valid_lft 68379sec preferred_lft 68379sec
    inet6 2001:19f0:7001:466e:5400:3ff:fea4:9fb9/64 scope global dynamic mngtmpaddr noprefixroute 
       valid_lft 2591621sec preferred_lft 604421sec
    inet6 fe80::5400:3ff:fea4:9fb9/64 scope link 
       valid_lft forever preferred_lft forever
3: docker0: <NO-CARRIER,BROADCAST,MULTICAST,UP> mtu 1500 qdisc noqueue state DOWN group default 
    link/ether 02:42:96:e4:97:52 brd ff:ff:ff:ff:ff:ff
    inet brd scope global docker0
       valid_lft forever preferred_lft forever

Fire it up with the ONE liner

docker run --privileged --net host \
--name hpbb3 \
-v /sys/fs/cgroup:/sys/fs/cgroup:ro \
-v /etc/hosts:/etc/hosts \
-e CLD_REALM='' \
-e CLD_JANUSRTPPORTRANGE='20000-40000' \
-e CLD_ICEINTERFACE='enp1s0' \

Note: if you have built the image following the above steps, the replace the docker image with the one you just created (eg: nc_hpb:latest

Once the Container is up, get the generated credentials:

# docker exec hpbb3 cat /root/keys.txt

# docker exec hpbb3 cat /root/keys.txt
NextCloudHPBSecret: f9f2b5210db558e96cfa27cd97f42265
TurnSecret: e023e3cd2e27d1794ba084b5f8d70087dc890da38bef63292fb00937fc37acbb

You’ll need those to plug it into nextcloud

The Variables:

CLD_CLOUDURL: Is the Full URL of your nextcloud instance

CLD_COTURNLISTENERIP: should be the Public IP of the instance, if you set this to localhost, you wont be able to use it as a TUN server for talk.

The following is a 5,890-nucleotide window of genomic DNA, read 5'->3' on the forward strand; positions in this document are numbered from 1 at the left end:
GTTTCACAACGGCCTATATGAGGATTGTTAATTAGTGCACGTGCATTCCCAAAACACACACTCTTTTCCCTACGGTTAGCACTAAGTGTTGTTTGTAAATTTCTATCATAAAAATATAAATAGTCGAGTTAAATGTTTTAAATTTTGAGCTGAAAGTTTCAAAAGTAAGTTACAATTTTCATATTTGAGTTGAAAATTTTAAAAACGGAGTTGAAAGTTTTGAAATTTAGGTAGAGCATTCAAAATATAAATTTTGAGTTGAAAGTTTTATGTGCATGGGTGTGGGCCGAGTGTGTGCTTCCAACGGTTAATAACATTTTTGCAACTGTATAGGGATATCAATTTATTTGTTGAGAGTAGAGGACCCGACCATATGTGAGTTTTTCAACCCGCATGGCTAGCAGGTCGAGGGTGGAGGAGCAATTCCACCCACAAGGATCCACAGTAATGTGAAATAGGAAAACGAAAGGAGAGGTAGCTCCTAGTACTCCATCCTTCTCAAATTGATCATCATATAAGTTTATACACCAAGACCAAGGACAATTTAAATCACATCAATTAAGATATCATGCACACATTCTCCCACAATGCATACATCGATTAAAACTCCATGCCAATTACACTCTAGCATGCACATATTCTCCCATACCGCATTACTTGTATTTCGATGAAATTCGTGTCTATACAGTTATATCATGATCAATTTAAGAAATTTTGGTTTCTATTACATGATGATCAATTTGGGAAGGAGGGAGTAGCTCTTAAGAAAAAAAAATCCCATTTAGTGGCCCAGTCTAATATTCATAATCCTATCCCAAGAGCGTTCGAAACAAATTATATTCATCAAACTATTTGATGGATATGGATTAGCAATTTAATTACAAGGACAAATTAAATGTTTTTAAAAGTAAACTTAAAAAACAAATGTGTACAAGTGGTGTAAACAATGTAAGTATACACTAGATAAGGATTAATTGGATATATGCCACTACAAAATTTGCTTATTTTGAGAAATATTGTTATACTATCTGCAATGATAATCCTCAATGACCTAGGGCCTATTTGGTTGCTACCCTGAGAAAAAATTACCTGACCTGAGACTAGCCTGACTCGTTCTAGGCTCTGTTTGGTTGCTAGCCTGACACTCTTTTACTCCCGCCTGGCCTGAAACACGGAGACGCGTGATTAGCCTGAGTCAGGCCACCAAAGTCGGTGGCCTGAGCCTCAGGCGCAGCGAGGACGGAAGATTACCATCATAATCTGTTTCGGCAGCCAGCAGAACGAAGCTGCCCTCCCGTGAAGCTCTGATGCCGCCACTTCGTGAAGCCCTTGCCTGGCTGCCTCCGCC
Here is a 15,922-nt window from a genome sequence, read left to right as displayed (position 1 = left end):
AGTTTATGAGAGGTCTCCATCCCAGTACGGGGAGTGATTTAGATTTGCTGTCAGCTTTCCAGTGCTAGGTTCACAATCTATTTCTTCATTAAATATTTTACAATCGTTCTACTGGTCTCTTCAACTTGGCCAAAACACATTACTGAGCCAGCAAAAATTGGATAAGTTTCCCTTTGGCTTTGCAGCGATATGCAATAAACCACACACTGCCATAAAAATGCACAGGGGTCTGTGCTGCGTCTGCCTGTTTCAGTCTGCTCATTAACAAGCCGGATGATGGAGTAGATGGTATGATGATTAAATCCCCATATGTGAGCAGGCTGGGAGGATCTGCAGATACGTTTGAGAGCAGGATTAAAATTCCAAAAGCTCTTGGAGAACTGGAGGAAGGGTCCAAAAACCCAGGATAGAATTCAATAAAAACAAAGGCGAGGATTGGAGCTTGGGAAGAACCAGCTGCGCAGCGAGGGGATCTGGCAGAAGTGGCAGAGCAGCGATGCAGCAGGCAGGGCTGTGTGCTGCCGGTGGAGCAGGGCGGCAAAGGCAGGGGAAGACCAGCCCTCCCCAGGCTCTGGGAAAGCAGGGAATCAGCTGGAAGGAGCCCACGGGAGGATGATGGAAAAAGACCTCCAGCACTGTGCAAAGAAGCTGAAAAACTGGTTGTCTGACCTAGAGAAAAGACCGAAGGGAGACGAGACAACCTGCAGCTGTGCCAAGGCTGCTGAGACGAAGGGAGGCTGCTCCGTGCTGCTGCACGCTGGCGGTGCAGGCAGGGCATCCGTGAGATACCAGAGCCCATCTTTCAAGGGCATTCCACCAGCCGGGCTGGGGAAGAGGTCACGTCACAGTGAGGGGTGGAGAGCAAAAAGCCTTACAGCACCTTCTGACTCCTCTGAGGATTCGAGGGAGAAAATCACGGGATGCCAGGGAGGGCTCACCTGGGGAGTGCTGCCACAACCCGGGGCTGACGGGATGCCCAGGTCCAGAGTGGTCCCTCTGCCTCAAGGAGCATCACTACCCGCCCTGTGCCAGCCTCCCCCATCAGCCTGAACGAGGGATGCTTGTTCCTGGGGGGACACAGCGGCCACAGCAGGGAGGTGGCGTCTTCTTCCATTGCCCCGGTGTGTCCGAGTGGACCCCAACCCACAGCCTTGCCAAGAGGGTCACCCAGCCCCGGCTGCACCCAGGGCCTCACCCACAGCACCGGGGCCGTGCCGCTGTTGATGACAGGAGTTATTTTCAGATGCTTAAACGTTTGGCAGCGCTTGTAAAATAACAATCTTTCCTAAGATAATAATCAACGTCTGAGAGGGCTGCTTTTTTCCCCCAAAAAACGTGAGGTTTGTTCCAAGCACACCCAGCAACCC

CLD_COTURNMINPORT: Coturn UDP port range (min port)

CLD_COTURNMAXPORT: Coturn UDP port range (max port)

CLD_REALM: is server DNS REALM hostname ex:


CLD_ICEINTERFACE: The interface with the public IP or where traffic will be coming from.


You will need to expose the UDP port ranges for both Coturn and Janus and Nginx TCP, assuming you’re going straight with my settings

  1. 40001-60000/UDP
  2. 20000-40000/UDP
  3. 3478/UDP-TCP
  4. 5349/UDP-TCP
  5. 80 and 443/TCP
Nginx Config:
Simply slap this in your Nginx (Based on official repo)

upstream signaling.peter.lan {


server {
        listen 80;
        listen [::]:80;
        return 301 https://$host;

server {
        listen 443 ssl;
        listen [::]:443 ssl;

       include /letsencrypt/ssl/conf;

        access_log /var/log/nginx/;
        error_log /var/log/nginx/;

    client_max_body_size 0;
    underscores_in_headers on;

        location /standalone-signaling/ {
                proxy_pass http://signaling.peter.lan/;
                proxy_http_version 1.1;
                proxy_set_header Host $host;
                proxy_set_header X-Real-IP $remote_addr;
                proxy_set_header X-Forwarded-For $proxy_add_x_forwarded_for;

        location /standalone-signaling/spreed {
                proxy_pass http://signaling.peter.lan/spreed;
                proxy_http_version 1.1;
                proxy_set_header Upgrade $http_upgrade;
                proxy_set_header Connection "Upgrade";
                proxy_set_header Host $host;
                proxy_set_header X-Real-IP $remote_addr;
                proxy_set_header X-Forwarded-For $proxy_add_x_forwarded_for;


Updates are made easy, to get the latest everything, either pull my pre-built docker image or better yet, rebuild it again, and run the same “docker run” command you ran first time, ideally just repeat the two steps above.

That’s it, you’re all set.

Please do NOT forget to comment and leave a feedback if this saves you a good number of hours.